Australian laws ascribing criminal responsibility to children: The implications of an internal critique, postmodern insights, and a deconstructive exploration.
Mathews, Ben (2002) Australian laws ascribing criminal responsibility to children: The implications of an internal critique, postmodern insights, and a deconstructive exploration. PhD thesis, Queensland University of Technology.
Derived from centuries-old English laws, Australian laws ascribe criminal responsibility to children according to their age and their assumed level of understanding of the rightness and wrongness of certain acts. This project first
charts the creation and development of the English and Australian positions. Then,
using insights from postmodernity and the idea of deconstruction, the law is critically assessed to reveal practical, theoretical and moral limits in the law's attempt to do justice. The justifiability of the current Australian legal positions is questioned by demonstrating the law's internal inconsistencies, by revealing the law's historical and philosophical preferences, and by contrasting the law's restricted ambit of inquiry with contemporary knowledge from other disciplines including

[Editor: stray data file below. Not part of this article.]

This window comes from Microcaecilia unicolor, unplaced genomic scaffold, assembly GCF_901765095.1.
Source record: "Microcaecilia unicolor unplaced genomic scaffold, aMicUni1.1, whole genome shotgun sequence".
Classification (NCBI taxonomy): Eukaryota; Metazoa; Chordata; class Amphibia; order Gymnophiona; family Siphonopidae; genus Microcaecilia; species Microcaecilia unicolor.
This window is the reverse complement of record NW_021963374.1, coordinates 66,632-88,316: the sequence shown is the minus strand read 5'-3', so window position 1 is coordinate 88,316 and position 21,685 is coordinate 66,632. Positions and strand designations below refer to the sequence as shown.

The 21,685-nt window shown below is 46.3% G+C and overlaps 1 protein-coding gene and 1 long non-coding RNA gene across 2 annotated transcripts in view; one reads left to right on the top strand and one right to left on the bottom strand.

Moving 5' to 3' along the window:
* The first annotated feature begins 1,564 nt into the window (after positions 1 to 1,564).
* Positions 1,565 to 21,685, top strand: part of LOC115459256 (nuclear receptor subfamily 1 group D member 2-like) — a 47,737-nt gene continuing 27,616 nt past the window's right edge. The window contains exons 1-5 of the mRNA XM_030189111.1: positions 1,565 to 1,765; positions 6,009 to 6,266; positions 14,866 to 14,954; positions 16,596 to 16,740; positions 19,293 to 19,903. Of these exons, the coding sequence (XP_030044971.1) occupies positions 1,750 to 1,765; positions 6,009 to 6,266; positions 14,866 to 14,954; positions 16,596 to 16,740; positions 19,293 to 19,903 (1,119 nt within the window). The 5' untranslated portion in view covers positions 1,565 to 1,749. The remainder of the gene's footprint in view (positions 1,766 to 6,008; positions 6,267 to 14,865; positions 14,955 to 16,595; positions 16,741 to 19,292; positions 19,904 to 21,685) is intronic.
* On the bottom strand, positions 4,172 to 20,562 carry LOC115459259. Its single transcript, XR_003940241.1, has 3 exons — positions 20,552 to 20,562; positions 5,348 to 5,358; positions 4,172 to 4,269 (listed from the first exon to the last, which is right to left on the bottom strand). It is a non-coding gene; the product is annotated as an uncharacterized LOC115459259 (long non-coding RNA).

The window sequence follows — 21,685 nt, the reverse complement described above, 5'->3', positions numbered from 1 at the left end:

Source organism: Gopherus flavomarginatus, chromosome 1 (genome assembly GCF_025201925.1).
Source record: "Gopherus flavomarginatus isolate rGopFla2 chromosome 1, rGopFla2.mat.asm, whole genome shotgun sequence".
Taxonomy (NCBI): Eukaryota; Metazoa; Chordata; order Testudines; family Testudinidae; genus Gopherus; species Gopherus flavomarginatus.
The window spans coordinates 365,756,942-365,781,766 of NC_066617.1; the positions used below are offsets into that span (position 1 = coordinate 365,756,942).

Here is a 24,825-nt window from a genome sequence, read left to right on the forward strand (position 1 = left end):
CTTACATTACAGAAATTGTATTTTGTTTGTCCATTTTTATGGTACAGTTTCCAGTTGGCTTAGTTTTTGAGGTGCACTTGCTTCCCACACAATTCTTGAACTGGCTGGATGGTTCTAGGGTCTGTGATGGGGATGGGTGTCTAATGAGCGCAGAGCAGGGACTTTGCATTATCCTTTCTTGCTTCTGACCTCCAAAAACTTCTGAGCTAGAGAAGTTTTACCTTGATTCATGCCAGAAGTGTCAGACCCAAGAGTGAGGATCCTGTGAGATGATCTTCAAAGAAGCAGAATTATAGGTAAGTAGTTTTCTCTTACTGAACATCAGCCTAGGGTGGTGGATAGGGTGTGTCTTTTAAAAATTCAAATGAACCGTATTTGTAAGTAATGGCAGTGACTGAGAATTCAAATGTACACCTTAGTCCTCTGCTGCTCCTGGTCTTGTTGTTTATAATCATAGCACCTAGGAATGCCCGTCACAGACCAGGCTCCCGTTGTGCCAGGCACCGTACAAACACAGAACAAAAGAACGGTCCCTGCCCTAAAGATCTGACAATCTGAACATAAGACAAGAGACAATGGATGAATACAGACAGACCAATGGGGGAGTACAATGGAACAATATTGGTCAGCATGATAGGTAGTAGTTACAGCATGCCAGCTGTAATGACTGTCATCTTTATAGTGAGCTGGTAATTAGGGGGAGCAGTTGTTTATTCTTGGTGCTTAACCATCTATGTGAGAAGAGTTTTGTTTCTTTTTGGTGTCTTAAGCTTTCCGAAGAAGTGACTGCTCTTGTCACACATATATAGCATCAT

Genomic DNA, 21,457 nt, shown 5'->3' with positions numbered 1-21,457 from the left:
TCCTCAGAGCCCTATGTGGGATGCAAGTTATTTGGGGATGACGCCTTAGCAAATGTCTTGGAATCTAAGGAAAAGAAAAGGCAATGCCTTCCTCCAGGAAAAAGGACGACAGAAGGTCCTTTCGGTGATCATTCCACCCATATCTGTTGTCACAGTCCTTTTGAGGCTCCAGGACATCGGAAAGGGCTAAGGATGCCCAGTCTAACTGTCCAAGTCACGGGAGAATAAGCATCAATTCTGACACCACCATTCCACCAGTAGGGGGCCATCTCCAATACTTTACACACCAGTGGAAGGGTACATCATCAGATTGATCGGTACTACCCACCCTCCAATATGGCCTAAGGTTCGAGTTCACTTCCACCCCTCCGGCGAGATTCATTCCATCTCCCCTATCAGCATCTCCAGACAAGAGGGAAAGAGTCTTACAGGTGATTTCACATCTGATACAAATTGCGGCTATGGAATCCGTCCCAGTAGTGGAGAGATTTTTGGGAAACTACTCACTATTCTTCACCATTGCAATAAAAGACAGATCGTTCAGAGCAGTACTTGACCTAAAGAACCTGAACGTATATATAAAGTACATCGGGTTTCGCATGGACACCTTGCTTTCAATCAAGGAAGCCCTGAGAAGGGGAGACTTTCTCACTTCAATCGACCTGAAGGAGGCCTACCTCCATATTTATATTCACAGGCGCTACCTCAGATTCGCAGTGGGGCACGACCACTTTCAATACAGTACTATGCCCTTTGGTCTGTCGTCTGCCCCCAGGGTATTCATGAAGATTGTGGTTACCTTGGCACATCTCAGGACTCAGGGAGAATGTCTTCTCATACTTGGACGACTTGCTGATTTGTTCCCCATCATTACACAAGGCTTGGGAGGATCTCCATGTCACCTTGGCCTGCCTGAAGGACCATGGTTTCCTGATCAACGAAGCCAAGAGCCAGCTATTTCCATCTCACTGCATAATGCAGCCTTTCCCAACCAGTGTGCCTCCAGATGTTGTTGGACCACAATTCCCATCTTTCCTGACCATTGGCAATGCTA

developmental psychology and sociology.
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|Item Type:||QUT Thesis (PhD)|
|Supervisor:||Tahmindjis, Phillip & Currie, Susan|
|Keywords:||Criminal Law, Australia, children, age of criminal responsibility, critique, Postmodernity, absolute truth, universal child subject, linguistic instability, developmental psychology, deconstruction, reason, emotion, requirements of moral agency, understanding, control of conduct, characteristics of child offenders, behavioural insights, emotional intelligence, public sphere, private sphere.|
|Divisions:||Current > QUT Faculties and Divisions > Faculty of Law
Current > Schools > School of Law
|Institution:||Queensland University of Technology|
|Copyright Owner:||Copyright Ben Mathews|
|Deposited On:||03 Dec 2008 03:49|
|Last Modified:||28 Oct 2011 19:38|
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